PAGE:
Richmond protesters topple Columbus statue, throw it in lake - ABC News

  

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Via:  john-russell  •  one month ago  •  6 comments

By:   ABC News

Richmond protesters topple Columbus statue, throw it in lake - ABC News
A statue of Christopher Columbus in Richmond has been torn down by protesters, set on fire and then submerged into a lake

S E E D E D   C O N T E N T



A statue of Christopher Columbus in Richmond has been torn down by protesters, set on fire and then submerged into a lake


By The Associated Press June 10, 2020, 9:29 AM 2 min read 2 min read Share to FacebookShare to TwitterEmail this article

RICHMOND, Va. -- A statue of Christopher Columbus in Richmond was torn down by protesters, set on fire and then thrown into a lake.

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The figure was toppled less than two hours after protesters gathered in the city's Byrd Park were chanting for the statue to be taken down, news outlets reported.

After the figure was removed from its pedestal around 8:30 p.m. Tuesday by protesters using several ropes, a sign that reads, "Columbus represents genocide" was placed on the spray-painted foundation that once held the statue. It was then set on fire and rolled into a lake in the park, NBC 12 reported.

There was no police presence in the park, but a police helicopter was seen circling the area after the city-owned figure was torn down, the Richmond Times-Dispatch reported.

The city's parks department did not immediately respond to a request for comment on the fallen statue from the Associated Press.

Earlier during the day, Activist Chelsea Higgs-Wise and other protesters spoke to a crowd gathered at Byrd Park about the struggles of indigenous people and African-Americans in America. "We have to start where it all began," Higgs-Wise said during her speech. "We have to start with the people who stood first on this land."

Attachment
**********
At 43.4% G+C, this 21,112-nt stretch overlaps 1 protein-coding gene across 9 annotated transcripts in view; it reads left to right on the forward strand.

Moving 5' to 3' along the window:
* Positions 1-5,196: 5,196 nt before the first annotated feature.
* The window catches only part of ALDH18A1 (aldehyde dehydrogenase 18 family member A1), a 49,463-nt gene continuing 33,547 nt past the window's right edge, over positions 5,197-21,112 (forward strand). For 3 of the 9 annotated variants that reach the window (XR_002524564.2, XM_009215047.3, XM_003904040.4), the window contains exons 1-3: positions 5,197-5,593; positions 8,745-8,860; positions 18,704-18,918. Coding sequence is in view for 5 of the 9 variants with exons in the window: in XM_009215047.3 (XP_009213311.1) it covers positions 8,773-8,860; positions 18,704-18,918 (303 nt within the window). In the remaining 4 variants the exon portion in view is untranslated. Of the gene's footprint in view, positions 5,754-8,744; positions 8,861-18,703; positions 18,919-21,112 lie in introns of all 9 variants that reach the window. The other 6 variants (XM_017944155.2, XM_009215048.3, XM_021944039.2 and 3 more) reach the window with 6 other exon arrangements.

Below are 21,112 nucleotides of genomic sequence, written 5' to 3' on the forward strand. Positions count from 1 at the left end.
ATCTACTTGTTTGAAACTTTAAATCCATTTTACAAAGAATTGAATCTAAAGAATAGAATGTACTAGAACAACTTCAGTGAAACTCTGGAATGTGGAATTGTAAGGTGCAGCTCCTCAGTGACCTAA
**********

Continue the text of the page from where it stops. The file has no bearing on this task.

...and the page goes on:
The Columbus statue was dedicated in Richmond in December 1927, and had been the first statue of Christopher Columbus erected in the South, the newspaper reported. Its toppling comes amid national protests over the death of George Floyd and several days after a statue of Confederate Gen. Williams Carter Wickham was pulled from its pedestal in Monroe Park by demonstrators who also used ropes to tear it down.

Native American advocates have also long pressed states to change Columbus Day to Indigenous Peoples Day over concerns that Columbus spurred centuries of genocide against indigenous populations in the Americas.

Vanessa Bolin, a member of the Richmond Indigenous Society, told the crowd she did not come "to hijack" the protests against police brutality, but to "stand in solidarity" with the people. Another speaker, Joseph Rogers, declared the area "Powhatan land," and talked about how white supremacy and institutionalized racism has impacted both groups.

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JohnRussell
1  seeder  JohnRussell    one month ago

power to the people

 
 
 
Kavika
1.1  Kavika   replied to  JohnRussell @1    one month ago

Works for me.

 
 
 
FLYNAVY1
1.1.1  FLYNAVY1  replied to  Kavika @1.1    one month ago